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Shark Belly Festival
A show flyer for SharkBelly Festival at Belly Up, a limited-time offering that will allow fans access to past shows. Courtesy photo
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Belly Up adapts, offers fans archived, livestream shows

SOLANA BEACH  — Concert venues across the country have gone quiet, as the premise of mass gatherings remains remote due to the COVID-19 pandemic.

But some are learning to adapt to the challenging climate — presenting music in ways that are perhaps less intimate but ultimately more global.

The Belly Up, one of the most iconic and beloved concert venues in San Diego, is among those dead set on not “hanging (their) heads,” said Chris Goldsmith, president of Belly Up Entertainment.

Since closing its doors in mid-March and canceling about 200 shows slated for 2020, the famed North County venue has shifted its focus to releasing archival content, as well as bringing fans new livestream shows from the Belly Up’s stage.

In early May, the club released 40 live concert recordings on its website through the “SharkBelly Festival,” a limited-time offering that will allow fans access to past shows from the English Beat, Edward Sharpe and the Magnetic Zeros, and Rufus Wainwright — to name a few.

The venue was able to get licensing permission from the artists and release the show recordings as albums about six weeks after the start of quarantine — what Goldsmith called a “gigantic effort” that has now prompted thousands of downloads.

“It maintains the connection with our audience,” Goldsmith said. “and it provides them with quality entertainment while they’re sheltering at home.”

And in an effort to bring fresh performances to Belly Up supporters, the club is homing in on live-streamed shows, having converted the venue into the likes of a television broadcast facility.

“On our dance floor, we have a bunch of cameras … It’s kind of like you’re watching a TV show,” said Goldsmith.

Local band HIRIE kicked off the experiment in mid-May, attracting about 5,000 viewers — an obvious step-up in “attendance” from the venue’s 600-person capacity.

And according to Goldsmith, this is the real upside of the live show concept. Although it clearly can’t replace the energy and ambiance of an in-person performance, it allows for a greatly expanded reach.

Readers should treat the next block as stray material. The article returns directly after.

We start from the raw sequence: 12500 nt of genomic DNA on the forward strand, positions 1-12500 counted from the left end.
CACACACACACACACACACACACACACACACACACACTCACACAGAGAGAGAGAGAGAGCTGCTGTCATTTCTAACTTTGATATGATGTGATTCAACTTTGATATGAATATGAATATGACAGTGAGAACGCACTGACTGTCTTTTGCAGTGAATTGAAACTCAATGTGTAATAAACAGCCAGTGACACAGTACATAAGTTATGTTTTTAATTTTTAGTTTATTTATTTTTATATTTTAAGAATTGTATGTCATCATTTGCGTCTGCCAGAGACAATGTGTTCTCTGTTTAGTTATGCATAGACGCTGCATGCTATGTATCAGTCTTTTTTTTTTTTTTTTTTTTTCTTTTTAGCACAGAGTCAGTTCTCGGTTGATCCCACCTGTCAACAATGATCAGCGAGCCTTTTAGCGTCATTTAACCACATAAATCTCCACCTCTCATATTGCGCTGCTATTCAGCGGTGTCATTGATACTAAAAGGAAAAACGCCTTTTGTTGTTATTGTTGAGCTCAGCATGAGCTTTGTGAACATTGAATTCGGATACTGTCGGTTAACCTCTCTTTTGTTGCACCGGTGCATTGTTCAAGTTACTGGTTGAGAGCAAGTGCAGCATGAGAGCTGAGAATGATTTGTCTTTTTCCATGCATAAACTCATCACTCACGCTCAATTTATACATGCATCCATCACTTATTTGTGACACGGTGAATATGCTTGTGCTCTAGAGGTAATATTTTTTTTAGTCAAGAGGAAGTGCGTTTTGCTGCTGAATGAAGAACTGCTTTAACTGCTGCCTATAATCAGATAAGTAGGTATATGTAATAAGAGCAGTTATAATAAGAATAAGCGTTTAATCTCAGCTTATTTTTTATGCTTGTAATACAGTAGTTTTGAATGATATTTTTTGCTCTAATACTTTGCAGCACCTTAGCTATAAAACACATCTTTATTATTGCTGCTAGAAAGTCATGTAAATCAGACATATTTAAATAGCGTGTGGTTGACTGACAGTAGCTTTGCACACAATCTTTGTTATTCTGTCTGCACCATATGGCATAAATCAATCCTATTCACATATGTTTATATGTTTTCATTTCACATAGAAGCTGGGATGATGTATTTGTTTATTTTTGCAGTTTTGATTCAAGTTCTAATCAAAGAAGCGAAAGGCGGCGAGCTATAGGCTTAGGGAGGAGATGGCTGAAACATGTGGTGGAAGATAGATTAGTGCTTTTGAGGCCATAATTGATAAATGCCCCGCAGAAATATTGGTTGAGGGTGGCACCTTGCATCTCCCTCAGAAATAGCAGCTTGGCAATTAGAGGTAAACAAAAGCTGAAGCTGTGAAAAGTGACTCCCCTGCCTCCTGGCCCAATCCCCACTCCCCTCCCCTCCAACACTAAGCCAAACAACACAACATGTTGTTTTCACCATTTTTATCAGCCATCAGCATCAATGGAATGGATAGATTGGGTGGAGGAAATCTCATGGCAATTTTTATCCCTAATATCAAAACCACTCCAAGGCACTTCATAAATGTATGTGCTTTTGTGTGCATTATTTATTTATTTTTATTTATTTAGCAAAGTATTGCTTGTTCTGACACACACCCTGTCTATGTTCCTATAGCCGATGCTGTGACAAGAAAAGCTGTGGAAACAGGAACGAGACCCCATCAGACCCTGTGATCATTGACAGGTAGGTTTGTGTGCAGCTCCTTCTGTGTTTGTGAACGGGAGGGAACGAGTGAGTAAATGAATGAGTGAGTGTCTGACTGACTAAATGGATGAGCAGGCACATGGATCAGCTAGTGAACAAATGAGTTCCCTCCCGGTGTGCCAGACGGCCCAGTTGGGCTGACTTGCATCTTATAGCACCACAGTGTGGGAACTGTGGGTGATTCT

On top of bringing in revenue for the club, the shows also allow artists in the area to earn an income through the crisis and stay connected with their audiences throughout the country — given that most tours have been canceled and the idea of stepping on an airplane is taboo at best.

The venue hosted two more live shows this past weekend — with local band Electric Mud playing on Saturday and the White Buffalo coming on for a show Sunday. Donavon Frankenreiter will be playing a live show next week — livestream tickets cost $10.

Goldsmith said the venue is planning to do 20-30 such shows over the course of the summer. The venue is also looking to help local charitable organizations that had planned fundraisers at the club to go digital, holding live silent auctions, for example.

“All of that can happen here as well, and we’re seeing that there’s a real need for that,” he said.

Times are tough, but the industry is adjusting — and Goldsmith hopes to keep many of these changes alive even in a post-pandemic world.

“That’s one of the things about this, it’s very challenging and it’s hard not having our club running the way it normally runs, but we’ve definitely discovered some really cool things to do and things we’ll still do even when we get back to full capacity,” Goldsmith said.

But for music lovers and habitual concertgoers, digital performances will have to suffice for now. Goldsmith said the venue won’t be opening anytime soon.

“It’s a bit of a roller coaster ride trying to figure out what we might do,” he said. “I don’t think we’ll get back to full capacity for a while — best case scenario in fall, and more realistically into 2021.”

The venue will likely first open at 25% capacity and move up from there, in keeping with social distancing standards. Goldsmith said the venue’s team has been considering a “hybrid model” of live entertainment — keeping the current broadcast setup for viewers at home but also opening their doors to a smaller audience.

Plenty of fall concerts are still on the books, and according to Goldsmith, enthusiastic audiences have still been buying. But the club isn’t actively promoting any shows right now. Many of the artists who had shows scheduled for 2020 shifted their concert dates to exactly a year later.

Goldsmith said the live entertainment industry will probably take a while to fully recover due to its dependence on band tours, which are coordinated to pass through 40 to 50 cities.

“You can’t turn that back on at a dime like you can if you’re a restaurant,” he said. “When we open, it’s going to take us months to reconstruct our ‘menu of items.’”

But whatever comes next, Goldsmith said the club will make sure it’s unique for the venue’s supporters.

“We’re chomping at the bit to be able to (open), but we’re also very comfortable waiting till the time is right,” he said. “And when the time is right, we’ll have a very good plan, it’ll be very safe, very comfortable, and a cool experience.”

For more information on the SharkBelly Festival and the Belly Up’s livestream concerts, visit: